The Woodward News

Local News

November 26, 2013

Deer season opens on high note for Woodward teen

Woodward, Okla. — If 14-year-old Jordan Cepero wasn't the only girl her age out on the first day of rifle season for deer, she was pretty close to the only one.

"I only know one other girl that hunts," said the plucky little Junior Varsity Woodward Middle School cheerleader.

This year, even though the bitter temperatures kept some full grown men in their warm beds, the first day of deer season was a good one for this hunting diva.

Within just a few hours, Cepero had already drawn a bead on and dropped an eight point buck.

But Cepero isn't a glory hound. She credits her step-father, Lee Overton, for taking the time to teach her how to be a safe hunter and how to properly fire her rifle.

"Well, my grandfather used to hunt deer too and now I have my stepfather to help me hunt deer just like my grandfather did," she said.

This wasn't Cepero's first hunt. Her first experience came last season, just days after taking the hunting safety course.

If you ask her guy friends, her luck seemed to start then.

"Last year, I got an 11 point buck," she said. "My girl friends don't really care to hear about it. My guy friend though, he thinks it's cool because he has another friend that is a girl who hunts."

Only three days into the 16 day gun season for deer in Oklahoma, nearly 52,000 deer have been checked in, according to the online Oklahoma Department of Wildlife and Conservation check station.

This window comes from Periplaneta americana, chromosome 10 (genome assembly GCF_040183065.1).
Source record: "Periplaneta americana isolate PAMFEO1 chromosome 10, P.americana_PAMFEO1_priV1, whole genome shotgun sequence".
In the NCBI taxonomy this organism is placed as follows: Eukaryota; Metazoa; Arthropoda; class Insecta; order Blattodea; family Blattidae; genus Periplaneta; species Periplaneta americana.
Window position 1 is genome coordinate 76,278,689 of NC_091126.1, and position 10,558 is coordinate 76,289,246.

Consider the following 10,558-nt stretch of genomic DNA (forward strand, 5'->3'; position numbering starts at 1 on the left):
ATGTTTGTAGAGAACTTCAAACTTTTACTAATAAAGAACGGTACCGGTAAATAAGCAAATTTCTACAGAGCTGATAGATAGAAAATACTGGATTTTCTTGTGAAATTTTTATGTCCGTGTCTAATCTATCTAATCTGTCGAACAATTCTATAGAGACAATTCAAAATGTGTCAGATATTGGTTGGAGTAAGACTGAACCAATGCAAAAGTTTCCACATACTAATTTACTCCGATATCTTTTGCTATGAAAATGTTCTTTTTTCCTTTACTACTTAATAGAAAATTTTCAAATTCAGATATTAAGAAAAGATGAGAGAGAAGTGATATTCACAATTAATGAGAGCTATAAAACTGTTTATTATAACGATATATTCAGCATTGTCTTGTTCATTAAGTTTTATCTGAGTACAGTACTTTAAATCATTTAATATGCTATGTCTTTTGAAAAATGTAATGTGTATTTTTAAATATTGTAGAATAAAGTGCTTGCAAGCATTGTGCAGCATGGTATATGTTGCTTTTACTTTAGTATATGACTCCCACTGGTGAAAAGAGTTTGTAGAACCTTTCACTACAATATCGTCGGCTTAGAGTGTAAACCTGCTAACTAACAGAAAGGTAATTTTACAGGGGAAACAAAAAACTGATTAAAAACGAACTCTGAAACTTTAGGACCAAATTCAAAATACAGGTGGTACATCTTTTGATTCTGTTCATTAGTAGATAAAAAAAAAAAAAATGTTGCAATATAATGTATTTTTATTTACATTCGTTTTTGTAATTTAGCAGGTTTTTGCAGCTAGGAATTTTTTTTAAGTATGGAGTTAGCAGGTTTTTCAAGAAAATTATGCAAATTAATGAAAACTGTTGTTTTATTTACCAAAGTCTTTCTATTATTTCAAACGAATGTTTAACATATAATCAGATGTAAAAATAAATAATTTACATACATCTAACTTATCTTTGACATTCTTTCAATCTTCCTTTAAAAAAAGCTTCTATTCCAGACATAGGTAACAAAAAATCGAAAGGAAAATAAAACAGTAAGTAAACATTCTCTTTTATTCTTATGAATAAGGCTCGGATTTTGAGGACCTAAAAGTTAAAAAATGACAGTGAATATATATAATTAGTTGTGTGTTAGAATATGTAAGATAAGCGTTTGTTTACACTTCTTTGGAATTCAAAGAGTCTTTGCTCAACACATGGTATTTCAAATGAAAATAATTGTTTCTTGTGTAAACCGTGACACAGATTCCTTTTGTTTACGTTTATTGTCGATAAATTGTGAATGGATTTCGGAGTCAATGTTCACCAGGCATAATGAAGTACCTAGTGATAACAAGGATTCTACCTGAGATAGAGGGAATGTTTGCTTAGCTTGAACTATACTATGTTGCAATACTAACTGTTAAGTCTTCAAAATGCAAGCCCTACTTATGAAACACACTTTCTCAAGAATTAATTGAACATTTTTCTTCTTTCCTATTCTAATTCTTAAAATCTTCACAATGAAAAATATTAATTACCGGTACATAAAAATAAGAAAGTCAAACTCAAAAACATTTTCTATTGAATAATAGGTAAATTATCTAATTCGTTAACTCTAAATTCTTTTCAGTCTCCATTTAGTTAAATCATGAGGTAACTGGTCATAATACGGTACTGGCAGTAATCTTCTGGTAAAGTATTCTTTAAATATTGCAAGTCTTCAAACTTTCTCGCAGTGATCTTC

According to Lt. Mark Reichenberger, game ranger for Woodward County, the season might be slow this year for buck that are two and a half years old since the 2011 drought saw a dismal number of fawns that survived, he said.

"Because the summer was so harsh and the drought was so bad, a lot of fawns sloughed," he said. "So that year would have been the one that produced all of the two and a half year olds this year and so the numbers are down this year."

Those hunters who cannot access the internet or who experience trouble checking in their deer should call their local game warden and he will assist them on checking them in, Reichenberger said.

"It might be a little confusing because this is the first year we are doing online check in," he said.

Reichenberger urged hunters to abide by all of the hunting regulations, but most importantly observe the safety guidelines, he said.

"They need to have on the blaze orange vest and hat," he said.

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